The mention of something called a green lease may conjure up something by a sea-sick lawyer or scribbled on elephant dung paper. But it is far more practical than it may sound to some who still have the idea of green being about separating the garbage or wearing daisies in strategic places. Green leases are here to stay and it’s likely if you have a foot in commercial property in South Africa that you’re going to need to know what one is.
Crudely a green lease would include obligations on the landlord and tenant to achieve targets for energy consumption and sustainability, among others.
At a residential level green leases would encourage landlords and tenants to agree to work together to make a home greener. The property owner typically commits to manage the rental in a sustainable way while the tenant pledges to reduce energy consumption, to recycle whenever possible and to follow other green lease terms.
In the world of big buildings and commercial interests such discussions can leave one quite discombobulated. As serious as these matters are, in order to understand the necessity of green leases we need to extricate ourselves from some of the genuine earnestness and angst with which the subject is typically approached.
No better place to do so than the good old land of Oz. No worries mate! Well it’s true, despite the rumblings for things to go green in the construction world in the US and Europe for many years, it was the practical Aussies who have played such a pioneering role in the world of green building and thence the accompanying lease framework.
The essential motive for the bringing about green leases in Australia was its federal government’s resolution not to inhabit structures that did not make a 4.5 star NABERS (not the soap opera) rating. NABERS is the operational rating system for carbon emissions in Australia. South Africa is in the process of developing a similar system. More recent legislation relating to mandatory disclosure has further strengthened the Australian regulatory framework and has had a positive impact on green leasing. The carbon emissions legislation in the UK has played a similar role in framing green leases.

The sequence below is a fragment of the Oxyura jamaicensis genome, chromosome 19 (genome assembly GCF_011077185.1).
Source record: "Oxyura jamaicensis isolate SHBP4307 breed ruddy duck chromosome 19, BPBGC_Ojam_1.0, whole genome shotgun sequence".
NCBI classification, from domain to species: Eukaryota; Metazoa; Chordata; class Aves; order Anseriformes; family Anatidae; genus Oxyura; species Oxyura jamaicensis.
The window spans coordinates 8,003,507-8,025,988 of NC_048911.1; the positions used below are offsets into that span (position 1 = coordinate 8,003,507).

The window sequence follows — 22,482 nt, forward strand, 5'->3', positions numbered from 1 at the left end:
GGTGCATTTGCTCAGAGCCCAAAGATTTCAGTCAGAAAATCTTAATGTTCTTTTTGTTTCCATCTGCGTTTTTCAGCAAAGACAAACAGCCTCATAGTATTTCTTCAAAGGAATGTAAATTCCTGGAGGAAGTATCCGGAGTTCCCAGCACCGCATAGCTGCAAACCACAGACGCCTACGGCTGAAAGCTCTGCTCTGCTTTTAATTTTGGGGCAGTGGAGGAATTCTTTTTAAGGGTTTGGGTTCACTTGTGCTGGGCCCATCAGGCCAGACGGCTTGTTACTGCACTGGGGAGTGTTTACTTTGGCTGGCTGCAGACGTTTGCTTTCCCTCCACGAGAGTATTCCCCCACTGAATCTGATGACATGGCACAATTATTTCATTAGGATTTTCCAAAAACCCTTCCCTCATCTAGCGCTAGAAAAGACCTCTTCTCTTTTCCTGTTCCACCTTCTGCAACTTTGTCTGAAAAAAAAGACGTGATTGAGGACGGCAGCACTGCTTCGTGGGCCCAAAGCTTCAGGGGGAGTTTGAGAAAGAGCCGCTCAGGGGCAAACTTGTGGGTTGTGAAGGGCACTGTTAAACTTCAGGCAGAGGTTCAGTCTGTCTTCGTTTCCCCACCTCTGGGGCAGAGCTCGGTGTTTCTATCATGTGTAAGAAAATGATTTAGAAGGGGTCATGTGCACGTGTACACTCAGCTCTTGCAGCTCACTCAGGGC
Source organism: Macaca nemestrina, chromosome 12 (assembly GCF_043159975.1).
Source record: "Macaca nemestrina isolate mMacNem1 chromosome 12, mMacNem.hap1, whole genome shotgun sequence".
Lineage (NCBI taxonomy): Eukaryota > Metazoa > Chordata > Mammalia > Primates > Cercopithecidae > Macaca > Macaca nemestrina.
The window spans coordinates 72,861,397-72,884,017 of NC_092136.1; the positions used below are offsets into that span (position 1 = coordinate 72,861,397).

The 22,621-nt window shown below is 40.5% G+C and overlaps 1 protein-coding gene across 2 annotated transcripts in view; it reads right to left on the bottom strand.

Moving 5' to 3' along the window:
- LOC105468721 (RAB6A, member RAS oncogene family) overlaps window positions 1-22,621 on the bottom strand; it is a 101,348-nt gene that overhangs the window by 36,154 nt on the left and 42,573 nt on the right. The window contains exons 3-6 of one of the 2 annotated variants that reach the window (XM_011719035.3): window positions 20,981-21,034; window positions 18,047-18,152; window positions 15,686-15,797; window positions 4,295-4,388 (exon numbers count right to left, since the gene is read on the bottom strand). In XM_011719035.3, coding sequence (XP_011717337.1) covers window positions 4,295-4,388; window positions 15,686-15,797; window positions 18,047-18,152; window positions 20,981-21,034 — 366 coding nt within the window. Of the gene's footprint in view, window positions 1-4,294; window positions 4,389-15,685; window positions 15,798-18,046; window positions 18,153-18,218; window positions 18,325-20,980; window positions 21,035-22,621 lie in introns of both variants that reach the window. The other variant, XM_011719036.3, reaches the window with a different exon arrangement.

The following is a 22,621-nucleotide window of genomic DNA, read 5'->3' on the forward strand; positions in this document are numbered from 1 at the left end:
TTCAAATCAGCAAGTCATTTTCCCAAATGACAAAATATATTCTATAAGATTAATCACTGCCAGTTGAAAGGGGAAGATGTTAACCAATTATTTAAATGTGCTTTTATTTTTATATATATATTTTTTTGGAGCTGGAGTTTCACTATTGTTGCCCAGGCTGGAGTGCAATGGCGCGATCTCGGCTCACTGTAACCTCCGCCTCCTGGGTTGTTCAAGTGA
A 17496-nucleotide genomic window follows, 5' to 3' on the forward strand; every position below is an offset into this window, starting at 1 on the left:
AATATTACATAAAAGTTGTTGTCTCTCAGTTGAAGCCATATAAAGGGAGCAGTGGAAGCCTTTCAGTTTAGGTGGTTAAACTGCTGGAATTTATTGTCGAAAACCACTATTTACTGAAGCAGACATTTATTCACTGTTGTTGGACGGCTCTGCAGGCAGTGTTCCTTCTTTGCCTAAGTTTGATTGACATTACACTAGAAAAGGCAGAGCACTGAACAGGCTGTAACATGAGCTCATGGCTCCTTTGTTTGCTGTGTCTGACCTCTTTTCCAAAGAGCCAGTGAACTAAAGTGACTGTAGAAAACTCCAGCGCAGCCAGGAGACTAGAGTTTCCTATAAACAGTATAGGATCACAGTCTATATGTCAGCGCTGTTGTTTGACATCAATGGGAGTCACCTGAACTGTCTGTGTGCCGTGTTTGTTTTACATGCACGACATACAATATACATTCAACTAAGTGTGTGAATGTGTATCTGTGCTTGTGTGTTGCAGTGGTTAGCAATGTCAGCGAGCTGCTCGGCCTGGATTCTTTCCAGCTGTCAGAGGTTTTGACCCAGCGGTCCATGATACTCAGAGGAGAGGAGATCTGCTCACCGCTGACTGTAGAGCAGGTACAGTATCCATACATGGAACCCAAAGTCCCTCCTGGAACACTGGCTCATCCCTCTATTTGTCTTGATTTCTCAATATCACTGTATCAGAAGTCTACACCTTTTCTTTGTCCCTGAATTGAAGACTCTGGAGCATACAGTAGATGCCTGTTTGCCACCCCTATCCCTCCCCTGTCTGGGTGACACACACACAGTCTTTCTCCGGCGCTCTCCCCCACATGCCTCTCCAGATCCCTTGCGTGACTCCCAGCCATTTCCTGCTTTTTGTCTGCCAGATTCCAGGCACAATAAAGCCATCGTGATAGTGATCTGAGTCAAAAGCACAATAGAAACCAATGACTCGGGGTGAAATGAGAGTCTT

Since the Australians have been down this road before, let’s consider what has typically been present in their green leases. According to Commercial Property firm Cousins Business Lawyers, experts in green leases, indicate the following ingredients in Australian green leases:
- A commitment on the part of the landlord to maintain the central services of the building to such standards to ensure the Australian Building Greenhouse Rating is retained.
- An obligation on both parties to consider “in a reasonable and co-operative manner” whether an improved rating can be achieved during the term of the lease and, if they agree, to take whatever steps lie within their control to achieve that rating.
- Both parties to commit to an energy management plan to operate the building in accordance with prevailing government policy on energy conservation.